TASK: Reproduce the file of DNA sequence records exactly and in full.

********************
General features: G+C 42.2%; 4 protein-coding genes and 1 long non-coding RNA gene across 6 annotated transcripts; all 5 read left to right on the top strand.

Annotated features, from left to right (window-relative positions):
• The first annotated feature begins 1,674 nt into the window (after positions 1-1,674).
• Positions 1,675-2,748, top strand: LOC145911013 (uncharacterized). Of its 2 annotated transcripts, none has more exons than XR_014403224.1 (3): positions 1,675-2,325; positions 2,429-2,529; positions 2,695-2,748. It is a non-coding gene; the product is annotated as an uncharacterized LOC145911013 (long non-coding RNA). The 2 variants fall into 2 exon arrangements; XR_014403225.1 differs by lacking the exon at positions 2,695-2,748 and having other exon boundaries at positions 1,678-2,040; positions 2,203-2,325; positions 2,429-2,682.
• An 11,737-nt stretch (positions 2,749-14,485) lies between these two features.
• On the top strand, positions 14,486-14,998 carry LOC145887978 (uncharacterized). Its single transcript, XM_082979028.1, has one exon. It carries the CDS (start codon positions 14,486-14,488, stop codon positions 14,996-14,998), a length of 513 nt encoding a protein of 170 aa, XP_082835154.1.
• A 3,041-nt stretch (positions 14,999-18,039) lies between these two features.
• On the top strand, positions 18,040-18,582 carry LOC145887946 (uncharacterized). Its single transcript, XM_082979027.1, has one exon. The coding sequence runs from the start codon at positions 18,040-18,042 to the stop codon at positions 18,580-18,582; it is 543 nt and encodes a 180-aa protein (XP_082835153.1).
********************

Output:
General features: G+C 42.2%; 4 protein-coding genes and 1 long non-coding RNA gene across 6 annotated transcripts; all 5 read left to right on the top strand.

Annotated features, from left to right (window-relative positions):
• The first annotated feature begins 1,674 nt into the window (after positions 1-1,674).
• Positions 1,675-2,748, top strand: LOC145911013 (uncharacterized). Of its 2 annotated transcripts, none has more exons than XR_014403224.1 (3): positions 1,675-2,325; positions 2,429-2,529; positions 2,695-2,748. It is a non-coding gene; the product is annotated as an uncharacterized LOC145911013 (long non-coding RNA). The 2 variants fall into 2 exon arrangements; XR_014403225.1 differs by lacking the exon at positions 2,695-2,748 and having other exon boundaries at positions 1,678-2,040; positions 2,203-2,325; positions 2,429-2,682.
• An 11,737-nt stretch (positions 2,749-14,485) lies between these two features.
• On the top strand, positions 14,486-14,998 carry LOC145887978 (uncharacterized). Its single transcript, XM_082979028.1, has one exon. It carries the CDS (start codon positions 14,486-14,488, stop codon positions 14,996-14,998), a length of 513 nt encoding a protein of 170 aa, XP_082835154.1.
• A 3,041-nt stretch (positions 14,999-18,039) lies between these two features.
• On the top strand, positions 18,040-18,582 carry LOC145887946 (uncharacterized). Its single transcript, XM_082979027.1, has one exon. The coding sequence runs from the start codon at positions 18,040-18,042 to the stop codon at positions 18,580-18,582; it is 543 nt and encodes a 180-aa protein (XP_082835153.1).